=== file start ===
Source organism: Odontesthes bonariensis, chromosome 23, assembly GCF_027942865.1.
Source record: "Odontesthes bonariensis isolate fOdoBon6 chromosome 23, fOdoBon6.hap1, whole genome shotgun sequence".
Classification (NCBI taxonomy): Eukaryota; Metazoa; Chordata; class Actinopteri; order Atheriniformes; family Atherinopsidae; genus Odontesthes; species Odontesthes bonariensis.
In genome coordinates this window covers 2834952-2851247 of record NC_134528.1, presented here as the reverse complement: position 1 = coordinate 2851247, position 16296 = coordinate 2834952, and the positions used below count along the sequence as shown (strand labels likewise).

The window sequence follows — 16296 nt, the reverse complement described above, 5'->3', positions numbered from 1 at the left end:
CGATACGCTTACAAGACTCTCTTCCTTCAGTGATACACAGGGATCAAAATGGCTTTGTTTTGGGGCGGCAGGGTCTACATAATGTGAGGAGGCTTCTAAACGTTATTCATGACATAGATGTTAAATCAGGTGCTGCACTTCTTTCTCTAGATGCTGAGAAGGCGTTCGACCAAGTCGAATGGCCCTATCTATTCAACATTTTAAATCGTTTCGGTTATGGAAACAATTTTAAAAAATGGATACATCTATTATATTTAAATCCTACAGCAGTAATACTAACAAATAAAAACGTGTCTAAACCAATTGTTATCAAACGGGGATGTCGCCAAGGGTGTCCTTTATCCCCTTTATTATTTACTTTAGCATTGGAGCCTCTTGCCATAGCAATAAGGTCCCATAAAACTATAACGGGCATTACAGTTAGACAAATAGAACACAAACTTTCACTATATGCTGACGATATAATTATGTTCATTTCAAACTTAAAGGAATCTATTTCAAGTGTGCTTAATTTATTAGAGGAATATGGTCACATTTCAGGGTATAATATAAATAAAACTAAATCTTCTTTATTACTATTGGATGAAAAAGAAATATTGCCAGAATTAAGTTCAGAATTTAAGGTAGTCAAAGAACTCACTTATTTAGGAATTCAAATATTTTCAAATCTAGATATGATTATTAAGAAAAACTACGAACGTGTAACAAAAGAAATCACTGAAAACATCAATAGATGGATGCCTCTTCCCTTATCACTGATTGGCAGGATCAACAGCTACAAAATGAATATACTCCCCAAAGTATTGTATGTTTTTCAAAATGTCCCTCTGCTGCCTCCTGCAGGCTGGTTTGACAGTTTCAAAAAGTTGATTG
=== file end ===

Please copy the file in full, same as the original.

Source organism: Odontesthes bonariensis, chromosome 23, assembly GCF_027942865.1.
Source record: "Odontesthes bonariensis isolate fOdoBon6 chromosome 23, fOdoBon6.hap1, whole genome shotgun sequence".
Classification (NCBI taxonomy): Eukaryota; Metazoa; Chordata; class Actinopteri; order Atheriniformes; family Atherinopsidae; genus Odontesthes; species Odontesthes bonariensis.
In genome coordinates this window covers 2834952-2851247 of record NC_134528.1, presented here as the reverse complement: position 1 = coordinate 2851247, position 16296 = coordinate 2834952, and the positions used below count along the sequence as shown (strand labels likewise).

The window sequence follows — 16296 nt, the reverse complement described above, 5'->3', positions numbered from 1 at the left end:
CGATACGCTTACAAGACTCTCTTCCTTCAGTGATACACAGGGATCAAAATGGCTTTGTTTTGGGGCGGCAGGGTCTACATAATGTGAGGAGGCTTCTAAACGTTATTCATGACATAGATGTTAAATCAGGTGCTGCACTTCTTTCTCTAGATGCTGAGAAGGCGTTCGACCAAGTCGAATGGCCCTATCTATTCAACATTTTAAATCGTTTCGGTTATGGAAACAATTTTAAAAAATGGATACATCTATTATATTTAAATCCTACAGCAGTAATACTAACAAATAAAAACGTGTCTAAACCAATTGTTATCAAACGGGGATGTCGCCAAGGGTGTCCTTTATCCCCTTTATTATTTACTTTAGCATTGGAGCCTCTTGCCATAGCAATAAGGTCCCATAAAACTATAACGGGCATTACAGTTAGACAAATAGAACACAAACTTTCACTATATGCTGACGATATAATTATGTTCATTTCAAACTTAAAGGAATCTATTTCAAGTGTGCTTAATTTATTAGAGGAATATGGTCACATTTCAGGGTATAATATAAATAAAACTAAATCTTCTTTATTACTATTGGATGAAAAAGAAATATTGCCAGAATTAAGTTCAGAATTTAAGGTAGTCAAAGAACTCACTTATTTAGGAATTCAAATATTTTCAAATCTAGATATGATTATTAAGAAAAACTACGAACGTGTAACAAAAGAAATCACTGAAAACATCAATAGATGGATGCCTCTTCCCTTATCACTGATTGGCAGGATCAACAGCTACAAAATGAATATACTCCCCAAAGTATTGTATGTTTTTCAAAATGTCCCTCTGCTGCCTCCTGCAGGCTGGTTTGACAGTTTCAAAAAGTTGATTG